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Monsoon Turns Deficient in North-West India

Abhijeet Banerjee
Abhijeet Banerjee
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Monsoon in India has arrived timely and so far India has received rainfall 6% above than normal. Due to timely arrival Kharif sowing has got a boost and as on July 17, net sowing area was more than 20% over last year corresponding period’s sowing area. Nevertheless the north western part of the country is still deficient in sufficient rainfall as per the India Meteorological Department (IMD). According to the IMD rainfall has been more than normal in the south peninsula, central India, and east and northeast India divisions, but in the northwest India division, which covers Jammu and Kashmir, Ladakh, Uttarakhand, Himachal Pradesh, Uttar Pradesh, Haryana, Punjab, Delhi and Rajasthan, there has been a 19% deficiency till now. Monsoon arrived in Kerala on June 1, its normal onset date, and the country is expected to experience a normal monsoon season, according to the IMD's forecast. 

Earlier in the month of June the IMD had predicted 107% of rainfall of the Long Period Average (LPA) for northwest India which comes under the 'above normal' category. However there has not been enough rainfall over northwest India. Till Sunday i.e. July 20 rainfall deficiency was noted in Himachal Pradesh, Rajasthan, Jammu and Kashmir and large scale deficiency was recorded for Ladhak Region. If deficient rainfall continues for few more weeks, then it can affect the yields of various crops of North West India. Major Agriculture belts in this region are states of Rajasthan/UP/Haryana and Punjab.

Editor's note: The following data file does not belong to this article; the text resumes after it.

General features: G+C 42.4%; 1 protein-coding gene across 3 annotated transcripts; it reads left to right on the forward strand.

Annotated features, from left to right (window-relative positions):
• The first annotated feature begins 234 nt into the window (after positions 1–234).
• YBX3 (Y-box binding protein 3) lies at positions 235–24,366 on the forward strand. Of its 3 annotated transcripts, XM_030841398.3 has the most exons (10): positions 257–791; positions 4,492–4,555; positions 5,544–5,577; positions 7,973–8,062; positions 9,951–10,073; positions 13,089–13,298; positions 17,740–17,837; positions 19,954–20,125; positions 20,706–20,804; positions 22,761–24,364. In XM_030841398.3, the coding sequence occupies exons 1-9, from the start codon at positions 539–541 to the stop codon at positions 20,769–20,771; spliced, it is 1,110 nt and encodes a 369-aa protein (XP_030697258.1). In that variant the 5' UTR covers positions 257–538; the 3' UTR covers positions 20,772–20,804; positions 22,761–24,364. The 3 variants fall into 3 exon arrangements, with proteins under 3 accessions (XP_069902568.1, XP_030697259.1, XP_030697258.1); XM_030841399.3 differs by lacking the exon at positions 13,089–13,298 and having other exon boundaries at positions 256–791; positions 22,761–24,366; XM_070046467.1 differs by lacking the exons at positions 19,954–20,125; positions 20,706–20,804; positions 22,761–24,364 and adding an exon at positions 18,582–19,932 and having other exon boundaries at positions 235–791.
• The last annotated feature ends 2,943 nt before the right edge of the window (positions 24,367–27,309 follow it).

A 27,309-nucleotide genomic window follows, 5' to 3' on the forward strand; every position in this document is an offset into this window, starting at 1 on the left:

Rajasthan has a diverse agro-climatic condition and is actively engaged in the cultivation of a variety of crops, with a strong animal husbandry sector. Having a contribution of nearly 25.56% of State’s total GSDP in 2019-20, Agriculture in the state, continues to be the backbone of the State’s economy with Agriculture & allied sectors.  Rajasthan ranks first in producing barley, mustard, pearl millet, coriander, fenugreek and guar in India. The state is producer of nearly 72% of guar of the world and 60% of India's barley crop output. Rajasthan is major producer of aloe vera, amla, oranges leading producer of maize, groundnut. The state government had initiated olive cultivation with technical support from Israel. The current production of olives in the state is around 100–110 tonnes annually. Rajasthan is India's second largest producer of milk, with nearly 13800 dairy co-operative societies.  

Wheat, rice, pulses, oilseeds and potatoes are major agricultural products in the state of UP and sugarcane is the most important cash crop throughout the state. Uttar Pradesh is one of the most important states in India as far as horticulture is concerned. Mangoes are also produced in the state. The principal crops of Punjab are barley, wheat, rice, maize and sugarcane. Among the fodder crops are Bajjra and Jowar. Similarly, in Haryana, the ten main crops grown are rice, jowar, bajra, maize, wheat, barley, gram, mustard (including rapeseed), cotton (both American and Desi) and sugarcane. There are two more months left for the monsoons to retreat, therefore scope of revival in rainfall in the deficient regions remains better as of now. Hence under present scenario, there will not be much concern regarding any notable crop loss in Major producing states of North West India.  

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